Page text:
The Internet is a wonderful resource for quick facts and information, lists (here are a few of mine), and tidbits of knowledge you can easily absorb when planning your next trip or vacation. The problem is that facts and information change – but you knew and accept that. Human beings are very good at noticing and remembering sudden change (think Iceland’s economic collapse or protests in Bangkok) but much less adept at realizing slow change (think Iceland’s economic recovery or South Africa’s improving crime rate).
You all know to brush up on the ‘free stuff to do in Sydney‘ when researching for your next trip but you should brush up on the subtle “mesofacts” to ensure you stay on budget and consider all of the places you didn’t because they were too dangerous, expensive, isolated, or whatever.
What Is A Mesofact?
According to Samuel Arbesman a mesofact is something that doesn’t change too quickly or slowly, but is in the “meso” or middle and may be causing your reality to be out of date.
How They Mess With Your Travel Plans
You read that there is a terrorist bombing in Mumbai or that there is a conflict in Lebanon and they’re off your plate. It ends up as the basis of so many of those “up and coming places” lists or articles about how Syria is “suddenly” a safe place to travel. It’s news to you but in reality the change has been happening all along, you just haven’t noticed.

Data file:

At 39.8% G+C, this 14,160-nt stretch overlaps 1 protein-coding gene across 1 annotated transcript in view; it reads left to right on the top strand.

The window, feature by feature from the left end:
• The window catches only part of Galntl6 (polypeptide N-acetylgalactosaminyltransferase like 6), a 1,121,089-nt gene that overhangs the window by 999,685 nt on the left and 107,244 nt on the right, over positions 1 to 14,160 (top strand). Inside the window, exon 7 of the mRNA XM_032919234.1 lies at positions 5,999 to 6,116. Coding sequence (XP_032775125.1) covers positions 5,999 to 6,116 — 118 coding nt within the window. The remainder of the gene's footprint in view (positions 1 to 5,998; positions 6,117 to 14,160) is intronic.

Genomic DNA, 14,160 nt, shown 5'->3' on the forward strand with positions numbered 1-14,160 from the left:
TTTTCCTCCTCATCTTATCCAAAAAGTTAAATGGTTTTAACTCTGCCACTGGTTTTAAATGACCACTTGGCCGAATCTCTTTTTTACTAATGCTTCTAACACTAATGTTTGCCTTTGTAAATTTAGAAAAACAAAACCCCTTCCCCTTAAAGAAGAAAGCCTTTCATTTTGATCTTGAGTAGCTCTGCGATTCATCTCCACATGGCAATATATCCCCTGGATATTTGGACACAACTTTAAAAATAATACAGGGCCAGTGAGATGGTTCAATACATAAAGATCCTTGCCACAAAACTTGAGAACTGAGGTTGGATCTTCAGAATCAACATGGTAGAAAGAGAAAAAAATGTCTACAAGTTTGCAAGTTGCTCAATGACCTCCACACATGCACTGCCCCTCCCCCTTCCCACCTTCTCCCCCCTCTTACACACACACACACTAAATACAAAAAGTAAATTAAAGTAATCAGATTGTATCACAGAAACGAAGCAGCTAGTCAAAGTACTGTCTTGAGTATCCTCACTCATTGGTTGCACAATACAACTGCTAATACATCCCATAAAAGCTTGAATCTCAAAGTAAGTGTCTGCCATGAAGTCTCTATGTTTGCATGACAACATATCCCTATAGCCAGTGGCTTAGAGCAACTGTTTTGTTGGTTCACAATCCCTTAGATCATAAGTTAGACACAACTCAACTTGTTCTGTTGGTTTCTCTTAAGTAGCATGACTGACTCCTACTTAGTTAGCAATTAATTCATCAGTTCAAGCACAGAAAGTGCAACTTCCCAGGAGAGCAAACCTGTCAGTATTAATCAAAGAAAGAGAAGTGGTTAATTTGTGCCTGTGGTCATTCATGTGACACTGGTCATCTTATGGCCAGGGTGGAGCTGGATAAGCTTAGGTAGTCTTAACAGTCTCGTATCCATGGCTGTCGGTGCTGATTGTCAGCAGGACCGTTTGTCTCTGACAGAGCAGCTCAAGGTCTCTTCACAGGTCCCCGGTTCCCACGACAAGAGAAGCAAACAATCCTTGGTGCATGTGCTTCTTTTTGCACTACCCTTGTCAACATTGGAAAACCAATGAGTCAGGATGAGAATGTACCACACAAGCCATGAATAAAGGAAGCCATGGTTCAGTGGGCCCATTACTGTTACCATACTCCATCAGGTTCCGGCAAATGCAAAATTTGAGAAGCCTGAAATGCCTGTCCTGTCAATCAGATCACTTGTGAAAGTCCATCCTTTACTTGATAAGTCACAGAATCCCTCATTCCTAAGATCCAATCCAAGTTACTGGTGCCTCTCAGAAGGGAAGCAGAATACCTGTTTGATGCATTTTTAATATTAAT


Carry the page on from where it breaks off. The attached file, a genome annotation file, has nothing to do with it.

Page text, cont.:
- From there you can go either of two ways; reject the new information or be impressed at “how quickly” things can change.
Most times though, people don’t bother to update the knowledge they’ve learned some time ago. You can talk about what a bargain Istanbul is and book a trip there only to go seriously over budget or never book that trip to Panama because you haven’t heard of anyone else going there.
Updating Your Reality
In the planning stages before any vacation or trip make a list of all the places you don’t want to go see. Countries you feel aren’t safe, interesting, or simply never crossed you mind. You might even have to break out that trusty globe to find a destinations and put them on paper if you don’t know where to go.
- Get Online and Check The Dates – When you do a Google search about a place odds are you’ll get older information rather than newer. You might happen on someone’s old travel blog posts that haven’t been updated in a while or tourism sites. During your search to update your reality make sure to check the dates of the articles you’re reading or do a Google news search for the latest information.
- Twitter – You don’t need a Twitter account to do a search for information. Go to http://search.twitter.com and look up anything you want to know about a given locale, political situation, or simply get firsthand advice from people who’ve already traveled there.
- Use These Online Budgeting Tools – There are a number of good online tools that can help give you an idea of what you’ll need to save up and set aside for your simple travel budget.
- Budget Your Trip – Gives you cost estimates for cities around the world based on other travelers’ experience.
- cost4travel – A similar budgeting tool with an emphasis on social networking.
- Economist’s Foreign Exchange Map – See how any two currencies are moving against each other on a daily, weekly, or annual basis.
- Ask Travel Bloggers – There are people blogging right now from most everywhere in the world and are an excellent up-to-date local resource. You can look under my local blogs section to find some, email some of these RTW bloggers, or get in touch with me and I’ll try to help or at least point you in the right direction.